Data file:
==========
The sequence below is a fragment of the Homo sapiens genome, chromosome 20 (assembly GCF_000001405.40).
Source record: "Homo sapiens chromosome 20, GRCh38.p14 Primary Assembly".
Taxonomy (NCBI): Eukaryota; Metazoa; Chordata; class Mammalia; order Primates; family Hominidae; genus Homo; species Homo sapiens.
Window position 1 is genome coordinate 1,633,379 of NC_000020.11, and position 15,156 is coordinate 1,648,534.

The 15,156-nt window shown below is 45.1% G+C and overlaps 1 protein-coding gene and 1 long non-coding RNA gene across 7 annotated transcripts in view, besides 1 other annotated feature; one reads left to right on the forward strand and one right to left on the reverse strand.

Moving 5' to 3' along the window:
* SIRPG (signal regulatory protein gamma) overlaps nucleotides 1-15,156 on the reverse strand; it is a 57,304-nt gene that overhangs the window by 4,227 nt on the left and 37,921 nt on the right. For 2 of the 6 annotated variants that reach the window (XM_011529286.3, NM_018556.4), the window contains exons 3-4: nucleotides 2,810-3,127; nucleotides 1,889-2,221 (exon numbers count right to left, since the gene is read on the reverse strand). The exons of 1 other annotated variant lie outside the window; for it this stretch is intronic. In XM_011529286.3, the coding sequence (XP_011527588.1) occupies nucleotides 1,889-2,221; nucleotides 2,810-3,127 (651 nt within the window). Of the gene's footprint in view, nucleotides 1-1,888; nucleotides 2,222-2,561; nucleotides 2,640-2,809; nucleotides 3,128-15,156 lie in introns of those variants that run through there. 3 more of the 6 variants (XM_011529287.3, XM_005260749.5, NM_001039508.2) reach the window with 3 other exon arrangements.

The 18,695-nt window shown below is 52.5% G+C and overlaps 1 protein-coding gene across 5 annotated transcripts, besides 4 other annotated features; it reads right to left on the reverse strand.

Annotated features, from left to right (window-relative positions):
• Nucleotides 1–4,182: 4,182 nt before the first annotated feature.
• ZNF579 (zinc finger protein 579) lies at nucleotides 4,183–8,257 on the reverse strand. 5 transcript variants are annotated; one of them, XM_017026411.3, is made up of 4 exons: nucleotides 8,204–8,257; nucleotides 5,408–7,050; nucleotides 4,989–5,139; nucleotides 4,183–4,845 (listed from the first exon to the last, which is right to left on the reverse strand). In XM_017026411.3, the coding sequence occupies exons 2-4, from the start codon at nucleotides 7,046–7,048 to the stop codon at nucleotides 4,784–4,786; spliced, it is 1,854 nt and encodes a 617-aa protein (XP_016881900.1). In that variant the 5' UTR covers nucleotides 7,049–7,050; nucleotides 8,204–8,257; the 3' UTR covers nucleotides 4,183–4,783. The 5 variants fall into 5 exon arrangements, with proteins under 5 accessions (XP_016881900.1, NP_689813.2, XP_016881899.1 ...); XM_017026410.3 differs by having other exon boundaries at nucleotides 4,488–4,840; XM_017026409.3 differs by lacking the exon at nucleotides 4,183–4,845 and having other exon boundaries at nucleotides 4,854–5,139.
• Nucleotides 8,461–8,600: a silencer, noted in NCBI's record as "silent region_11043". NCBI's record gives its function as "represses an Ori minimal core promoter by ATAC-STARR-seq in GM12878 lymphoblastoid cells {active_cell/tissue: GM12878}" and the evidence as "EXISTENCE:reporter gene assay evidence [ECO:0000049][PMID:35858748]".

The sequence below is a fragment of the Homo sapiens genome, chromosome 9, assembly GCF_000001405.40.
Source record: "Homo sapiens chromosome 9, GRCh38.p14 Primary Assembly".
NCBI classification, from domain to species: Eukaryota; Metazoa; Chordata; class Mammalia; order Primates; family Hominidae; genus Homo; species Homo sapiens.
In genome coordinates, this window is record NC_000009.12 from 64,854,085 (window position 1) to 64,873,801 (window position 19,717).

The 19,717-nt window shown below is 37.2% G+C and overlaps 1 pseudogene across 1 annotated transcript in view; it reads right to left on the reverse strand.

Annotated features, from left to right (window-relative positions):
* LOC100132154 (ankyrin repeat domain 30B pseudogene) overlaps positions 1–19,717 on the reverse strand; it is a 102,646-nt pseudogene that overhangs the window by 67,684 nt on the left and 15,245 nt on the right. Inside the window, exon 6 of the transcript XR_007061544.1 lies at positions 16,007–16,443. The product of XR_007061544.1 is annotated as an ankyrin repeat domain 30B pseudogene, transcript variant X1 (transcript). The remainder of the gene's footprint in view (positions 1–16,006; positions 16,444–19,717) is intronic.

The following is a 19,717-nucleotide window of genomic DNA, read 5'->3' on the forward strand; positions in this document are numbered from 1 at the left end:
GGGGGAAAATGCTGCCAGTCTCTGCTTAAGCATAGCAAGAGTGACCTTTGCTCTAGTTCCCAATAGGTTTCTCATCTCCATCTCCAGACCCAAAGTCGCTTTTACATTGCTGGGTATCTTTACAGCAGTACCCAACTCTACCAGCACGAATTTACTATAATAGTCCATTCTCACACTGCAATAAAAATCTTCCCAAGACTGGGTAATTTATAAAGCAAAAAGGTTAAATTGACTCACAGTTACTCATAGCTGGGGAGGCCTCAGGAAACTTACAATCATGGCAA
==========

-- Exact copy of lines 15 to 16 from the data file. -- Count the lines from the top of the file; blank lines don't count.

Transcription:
NCBI classification, from domain to species: Eukaryota; Metazoa; Chordata; class Mammalia; order Primates; family Hominidae; genus Homo; species Homo sapiens.
In genome coordinates, this window is record NC_000009.12 from 64,854,085 (window position 1) to 64,873,801 (window position 19,717).